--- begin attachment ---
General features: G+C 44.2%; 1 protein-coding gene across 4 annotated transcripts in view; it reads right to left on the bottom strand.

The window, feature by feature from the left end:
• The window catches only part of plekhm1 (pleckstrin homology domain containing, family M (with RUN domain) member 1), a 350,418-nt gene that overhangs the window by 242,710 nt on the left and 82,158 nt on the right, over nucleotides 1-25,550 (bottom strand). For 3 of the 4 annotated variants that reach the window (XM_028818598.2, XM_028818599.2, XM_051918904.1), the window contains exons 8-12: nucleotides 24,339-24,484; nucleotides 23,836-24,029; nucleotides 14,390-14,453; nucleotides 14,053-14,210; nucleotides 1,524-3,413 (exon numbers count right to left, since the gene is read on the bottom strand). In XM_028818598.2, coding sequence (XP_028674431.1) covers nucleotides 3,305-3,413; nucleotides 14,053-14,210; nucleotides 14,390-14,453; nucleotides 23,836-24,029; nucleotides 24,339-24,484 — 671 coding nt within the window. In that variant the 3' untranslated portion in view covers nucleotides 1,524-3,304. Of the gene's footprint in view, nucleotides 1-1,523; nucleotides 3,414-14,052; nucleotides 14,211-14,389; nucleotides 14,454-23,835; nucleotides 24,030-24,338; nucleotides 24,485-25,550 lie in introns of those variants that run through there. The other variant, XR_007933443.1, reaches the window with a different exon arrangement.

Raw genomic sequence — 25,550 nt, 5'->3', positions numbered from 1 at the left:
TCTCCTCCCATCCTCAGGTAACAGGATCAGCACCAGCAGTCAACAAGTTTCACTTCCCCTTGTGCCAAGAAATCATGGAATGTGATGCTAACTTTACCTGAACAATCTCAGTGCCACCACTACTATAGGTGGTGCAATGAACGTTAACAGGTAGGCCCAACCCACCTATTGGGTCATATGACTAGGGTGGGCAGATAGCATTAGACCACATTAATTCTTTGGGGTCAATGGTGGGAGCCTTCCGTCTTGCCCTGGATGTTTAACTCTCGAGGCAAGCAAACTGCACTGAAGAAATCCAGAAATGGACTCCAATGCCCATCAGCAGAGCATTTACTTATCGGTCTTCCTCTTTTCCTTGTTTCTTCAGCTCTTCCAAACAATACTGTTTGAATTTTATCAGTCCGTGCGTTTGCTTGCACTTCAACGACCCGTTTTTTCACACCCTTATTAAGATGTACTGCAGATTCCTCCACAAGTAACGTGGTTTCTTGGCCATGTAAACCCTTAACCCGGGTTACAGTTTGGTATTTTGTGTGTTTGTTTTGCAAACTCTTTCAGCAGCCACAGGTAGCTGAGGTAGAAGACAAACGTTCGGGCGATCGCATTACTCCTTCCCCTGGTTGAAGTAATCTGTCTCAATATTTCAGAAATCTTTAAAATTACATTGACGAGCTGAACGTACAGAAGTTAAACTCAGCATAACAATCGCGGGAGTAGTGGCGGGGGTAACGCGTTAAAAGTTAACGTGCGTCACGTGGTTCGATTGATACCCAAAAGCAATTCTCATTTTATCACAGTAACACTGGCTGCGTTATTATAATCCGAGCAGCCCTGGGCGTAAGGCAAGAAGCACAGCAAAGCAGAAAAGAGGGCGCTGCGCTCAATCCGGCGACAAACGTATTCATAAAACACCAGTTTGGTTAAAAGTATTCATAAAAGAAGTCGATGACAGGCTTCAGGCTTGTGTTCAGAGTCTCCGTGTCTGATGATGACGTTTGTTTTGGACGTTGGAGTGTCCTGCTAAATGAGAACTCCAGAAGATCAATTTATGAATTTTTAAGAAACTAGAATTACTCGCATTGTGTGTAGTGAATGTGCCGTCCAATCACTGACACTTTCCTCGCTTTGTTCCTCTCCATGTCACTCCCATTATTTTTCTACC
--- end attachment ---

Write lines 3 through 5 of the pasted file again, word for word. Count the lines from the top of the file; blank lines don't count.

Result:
• The window catches only part of plekhm1 (pleckstrin homology domain containing, family M (with RUN domain) member 1), a 350,418-nt gene that overhangs the window by 242,710 nt on the left and 82,158 nt on the right, over nucleotides 1-25,550 (bottom strand). For 3 of the 4 annotated variants that reach the window (XM_028818598.2, XM_028818599.2, XM_051918904.1), the window contains exons 8-12: nucleotides 24,339-24,484; nucleotides 23,836-24,029; nucleotides 14,390-14,453; nucleotides 14,053-14,210; nucleotides 1,524-3,413 (exon numbers count right to left, since the gene is read on the bottom strand). In XM_028818598.2, coding sequence (XP_028674431.1) covers nucleotides 3,305-3,413; nucleotides 14,053-14,210; nucleotides 14,390-14,453; nucleotides 23,836-24,029; nucleotides 24,339-24,484 — 671 coding nt within the window. In that variant the 3' untranslated portion in view covers nucleotides 1,524-3,304. Of the gene's footprint in view, nucleotides 1-1,523; nucleotides 3,414-14,052; nucleotides 14,211-14,389; nucleotides 14,454-23,835; nucleotides 24,030-24,338; nucleotides 24,485-25,550 lie in introns of those variants that run through there. The other variant, XR_007933443.1, reaches the window with a different exon arrangement.

Raw genomic sequence — 25,550 nt, 5'->3', positions numbered from 1 at the left:
TCTCCTCCCATCCTCAGGTAACAGGATCAGCACCAGCAGTCAACAAGTTTCACTTCCCCTTGTGCCAAGAAATCATGGAATGTGATGCTAACTTTACCTGAACAATCTCAGTGCCACCACTACTATAGGTGGTGCAATGAACGTTAACAGGTAGGCCCAACCCACCTATTGGGTCATATGACTAGGGTGGGCAGATAGCATTAGACCACATTAATTCTTTGGGGTCAATGGTGGGAGCCTTCCGTCTTGCCCTGGATGTTTAACTCTCGAGGCAAGCAAACTGCACTGAAGAAATCCAGAAATGGACTCCAATGCCCATCAGCAGAGCATTTACTTATCGGTCTTCCTCTTTTCCTTGTTTCTTCAGCTCTTCCAAACAATACTGTTTGAATTTTATCAGTCCGTGCGTTTGCTTGCACTTCAACGACCCGTTTTTTCACACCCTTATTAAGATGTACTGCAGATTCCTCCACAAGTAACGTGGTTTCTTGGCCATGTAAACCCTTAACCCGGGTTACAGTTTGGTATTTTGTGTGTTTGTTTTGCAAACTCTTTCAGCAGCCACAGGTAGCTGAGGTAGAAGACAAACGTTCGGGCGATCGCATTACTCCTTCCCCTGGTTGAAGTAATCTGTCTCAATATTTCAGAAATCTTTAAAATTACATTGACGAGCTGAACGTACAGAAGTTAAACTCAGCATAACAATCGCGGGAGTAGTGGCGGGGGTAACGCGTTAAAAGTTAACGTGCGTCACGTGGTTCGATTGATACCCAAAAGCAATTCTCATTTTATCACAGTAACACTGGCTGCGTTATTATAATCCGAGCAGCCCTGGGCGTAAGGCAAGAAGCACAGCAAAGCAGAAAAGAGGGCGCTGCGCTCAATCCGGCGACAAACGTATTCATAAAACACCAGTTTGGTTAAAAGTATTCATAAAAGAAGTCGATGACAGGCTTCAGGCTTGTGTTCAGAGTCTCCGTGTCTGATGATGACGTTTGTTTTGGACGTTGGAGTGTCCTGCTAAATGAGAACTCCAGAAGATCAATTTATGAATTTTTAAGAAACTAGAATTACTCGCATTGTGTGTAGTGAATGTGCCGTCCAATCACTGACACTTTCCTCGCTTTGTTCCTCTCCATGTCACTCCCATTATTTTTCTACC